“Full capacity utilisation – every box is being used”

Niklas Ohling, Senior Director Container Steering of Hapag-Lloyd, about trends related to Hapag-Lloyd’s container fleet and the things that are causing him the biggest headaches these days.

Niklas, there is a very absurd accusation making the rounds right now about container shipping companies like us – namely, that we are deliberately hiding containers to keep the rates artificially high. So, please, tell us the secret: Where are you hiding all our containers?

(laughs) Not a single one has been hidden. The vast majority of our containers are underway on ships, trains or trucks – and full of cargo. The main driver is demand for shipments in 40’ high cube (HC) containers. More than 80% of our 40’ HC container fleet is in use or being repositioned to places where they’re needed. Less than 20% of the 40’ HC fleet is sitting empty in a depot or terminal. And in China, which is the undisputed engine of growth and where we have the biggest need, we are really only sailing by sight.

The inefficiencies in this trade lane are growing along with the trade volume. On average, one out of every five or six containers on our ships are empty. This means that if we have 12 million TEU movements in our fleet today, we have to carry out almost 2.5 million empty container movements. And that’s just between the continents. On top of that, you still have all the movements within the various regions and countries.

In response, our customers are saying: “Well, why can’t you just lease or buy more containers?” So, why don’t we?

We actually are doing that. In fact, we’re doing it more intensively than ever before. In 2020 and 2021 alone, our container fleet will grow, minus the ones that are being decommissioned, by 438,000 TEU. We’ve invested well over USD 1 billion in new containers. The leasing market for containers is practically empty, and the container producers in China are booked up for months. What’s more, prices for new containers have more than doubled in the last few months owing to the high demand.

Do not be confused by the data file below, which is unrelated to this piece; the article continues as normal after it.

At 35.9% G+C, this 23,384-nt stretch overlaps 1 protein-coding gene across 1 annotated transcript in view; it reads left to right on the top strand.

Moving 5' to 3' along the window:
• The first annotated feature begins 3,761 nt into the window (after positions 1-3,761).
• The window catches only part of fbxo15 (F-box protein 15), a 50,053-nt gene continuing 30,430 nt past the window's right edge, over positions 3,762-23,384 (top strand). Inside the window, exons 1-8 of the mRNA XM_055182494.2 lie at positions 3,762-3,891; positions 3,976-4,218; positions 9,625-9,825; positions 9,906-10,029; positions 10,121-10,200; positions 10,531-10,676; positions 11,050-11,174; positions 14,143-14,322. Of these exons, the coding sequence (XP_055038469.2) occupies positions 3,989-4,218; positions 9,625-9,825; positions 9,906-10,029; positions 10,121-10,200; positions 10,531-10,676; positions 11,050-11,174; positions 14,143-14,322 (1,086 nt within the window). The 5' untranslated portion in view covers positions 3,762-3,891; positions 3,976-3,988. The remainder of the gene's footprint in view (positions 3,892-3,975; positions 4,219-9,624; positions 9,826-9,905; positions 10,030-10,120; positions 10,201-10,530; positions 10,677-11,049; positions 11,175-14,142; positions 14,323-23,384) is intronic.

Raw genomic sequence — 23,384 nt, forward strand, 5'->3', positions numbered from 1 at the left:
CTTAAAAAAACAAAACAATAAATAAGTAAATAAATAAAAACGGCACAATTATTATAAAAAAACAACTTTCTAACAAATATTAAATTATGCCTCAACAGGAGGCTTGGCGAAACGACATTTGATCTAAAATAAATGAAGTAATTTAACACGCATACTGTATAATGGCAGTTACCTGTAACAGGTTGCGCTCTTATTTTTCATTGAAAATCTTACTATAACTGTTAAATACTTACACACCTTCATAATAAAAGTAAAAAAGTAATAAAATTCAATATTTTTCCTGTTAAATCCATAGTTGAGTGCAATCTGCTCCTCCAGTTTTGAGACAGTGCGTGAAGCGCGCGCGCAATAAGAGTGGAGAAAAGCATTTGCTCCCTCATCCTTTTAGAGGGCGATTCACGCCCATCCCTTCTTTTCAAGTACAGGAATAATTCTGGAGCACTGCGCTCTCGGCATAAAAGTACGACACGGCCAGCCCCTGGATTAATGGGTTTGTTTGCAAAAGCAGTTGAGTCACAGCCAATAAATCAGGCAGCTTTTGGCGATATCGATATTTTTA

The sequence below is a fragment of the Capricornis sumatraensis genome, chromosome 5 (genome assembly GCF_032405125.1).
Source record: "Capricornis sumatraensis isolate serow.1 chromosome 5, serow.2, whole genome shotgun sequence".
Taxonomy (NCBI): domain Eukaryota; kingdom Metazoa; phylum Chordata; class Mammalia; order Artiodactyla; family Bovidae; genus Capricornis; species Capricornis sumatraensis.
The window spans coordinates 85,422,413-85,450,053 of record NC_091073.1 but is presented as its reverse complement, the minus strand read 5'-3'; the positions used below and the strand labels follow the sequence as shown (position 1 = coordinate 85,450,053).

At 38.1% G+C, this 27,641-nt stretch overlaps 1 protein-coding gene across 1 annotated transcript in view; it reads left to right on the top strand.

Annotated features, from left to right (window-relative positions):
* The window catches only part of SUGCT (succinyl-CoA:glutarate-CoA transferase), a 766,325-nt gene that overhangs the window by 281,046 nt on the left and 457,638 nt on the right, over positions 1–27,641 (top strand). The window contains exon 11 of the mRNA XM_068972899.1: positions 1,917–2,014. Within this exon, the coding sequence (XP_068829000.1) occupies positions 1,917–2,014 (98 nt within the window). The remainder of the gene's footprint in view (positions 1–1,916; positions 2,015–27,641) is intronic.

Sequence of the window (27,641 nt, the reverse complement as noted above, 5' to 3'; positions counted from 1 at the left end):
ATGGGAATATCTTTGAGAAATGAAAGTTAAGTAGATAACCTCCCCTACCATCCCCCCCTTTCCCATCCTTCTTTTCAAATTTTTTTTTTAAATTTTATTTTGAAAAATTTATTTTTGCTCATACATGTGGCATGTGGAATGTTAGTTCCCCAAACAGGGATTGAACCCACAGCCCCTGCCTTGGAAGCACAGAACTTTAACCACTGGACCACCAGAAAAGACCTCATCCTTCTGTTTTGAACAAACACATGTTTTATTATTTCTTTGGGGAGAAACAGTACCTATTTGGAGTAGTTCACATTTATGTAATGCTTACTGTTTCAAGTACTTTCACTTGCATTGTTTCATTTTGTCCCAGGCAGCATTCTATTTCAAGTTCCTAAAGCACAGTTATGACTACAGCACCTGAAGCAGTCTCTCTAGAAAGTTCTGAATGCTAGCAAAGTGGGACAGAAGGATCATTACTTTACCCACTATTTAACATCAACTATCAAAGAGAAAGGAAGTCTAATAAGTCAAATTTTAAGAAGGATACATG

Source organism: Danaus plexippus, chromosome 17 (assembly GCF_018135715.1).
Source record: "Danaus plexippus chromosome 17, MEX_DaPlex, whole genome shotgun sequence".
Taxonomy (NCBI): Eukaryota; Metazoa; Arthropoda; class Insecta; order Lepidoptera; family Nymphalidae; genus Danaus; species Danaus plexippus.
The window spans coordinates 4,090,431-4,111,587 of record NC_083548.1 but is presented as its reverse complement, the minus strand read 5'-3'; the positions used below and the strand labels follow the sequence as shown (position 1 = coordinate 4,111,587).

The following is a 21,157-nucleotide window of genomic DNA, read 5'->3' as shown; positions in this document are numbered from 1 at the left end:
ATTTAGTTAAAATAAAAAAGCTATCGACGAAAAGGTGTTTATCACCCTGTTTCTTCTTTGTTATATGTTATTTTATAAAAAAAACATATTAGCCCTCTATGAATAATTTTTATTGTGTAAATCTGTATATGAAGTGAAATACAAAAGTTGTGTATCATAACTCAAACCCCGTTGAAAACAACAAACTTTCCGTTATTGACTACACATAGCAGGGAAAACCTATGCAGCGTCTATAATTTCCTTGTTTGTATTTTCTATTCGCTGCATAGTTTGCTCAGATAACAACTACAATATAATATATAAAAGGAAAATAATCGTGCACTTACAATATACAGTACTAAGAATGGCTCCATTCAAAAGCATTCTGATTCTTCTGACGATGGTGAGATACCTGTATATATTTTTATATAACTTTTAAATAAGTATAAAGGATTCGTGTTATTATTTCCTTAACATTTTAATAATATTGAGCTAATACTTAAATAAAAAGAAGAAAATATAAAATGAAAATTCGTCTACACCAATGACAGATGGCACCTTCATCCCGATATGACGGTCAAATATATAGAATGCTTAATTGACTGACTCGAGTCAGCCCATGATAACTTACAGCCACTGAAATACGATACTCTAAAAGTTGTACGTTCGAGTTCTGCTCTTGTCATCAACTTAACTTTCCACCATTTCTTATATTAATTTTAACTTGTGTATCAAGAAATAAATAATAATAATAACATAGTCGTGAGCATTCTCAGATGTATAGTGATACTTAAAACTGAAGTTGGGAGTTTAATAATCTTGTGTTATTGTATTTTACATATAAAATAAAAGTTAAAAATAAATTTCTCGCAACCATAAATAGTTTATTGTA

Could you have ever imagined that there wouldn’t be enough containers?

Not to this extent. There are always critical points in the calendar, such as Chinese New Year or Golden Week, when companies across China temporarily shut down for the holidays. And that leads to a big spike in demand. And then, after that, there are lulls again. These are quite a challenge each and every year. Incidentally, we witnessed a similar development in the wake of the 2009 financial crisis. But we’ve never had a pinch that has been this intense and lasted this long. We are experiencing full capacity utilisation. Every box is being used.

What are your biggest challenges right now?

First and foremost, it is the boxes that are currently on the move with cargo. Turnaround times have gone up by 20% compared to 2019. At that time, containers had an average transit time of 50 days until we got them back empty. Right now, that figure has grown to 60 days on average – and things have already been like that for more than a year. We hit our peak in July, when the figure was 62 days. This means that we actually need 20% more containers to satisfy the demand.

Last year, we sailed a lot of so-called “empty loaders” to China, which is a term for ships that are exclusively filled with empty containers...

That´s true. We had lots of them. This option is currently limited because there is too little shipping capacity. We occasionally still have ships sail on container-repositioning voyages, but much less often than we usually do.

After a certain life time containers are decommissioned. What do people do with these containers?

We’ve seen it all. Some containers are used as storage sheds for sports clubs or in allotment gardens. We’ve seen an entire house made out of containers as well as a container that was outfitted to be a bathroom and then installed in a flat. Here in Hamburg, there is a hotel that has a meeting room inside an old 40’ Hapag-Lloyd container. But my favourite is a container serving as a bridge pier. These days, colleagues and friends keep sending me pictures, mostly from their holidays, of decommissioned containers in unusual places – at almost 4,000 metres up in the Andes or even in the desert.

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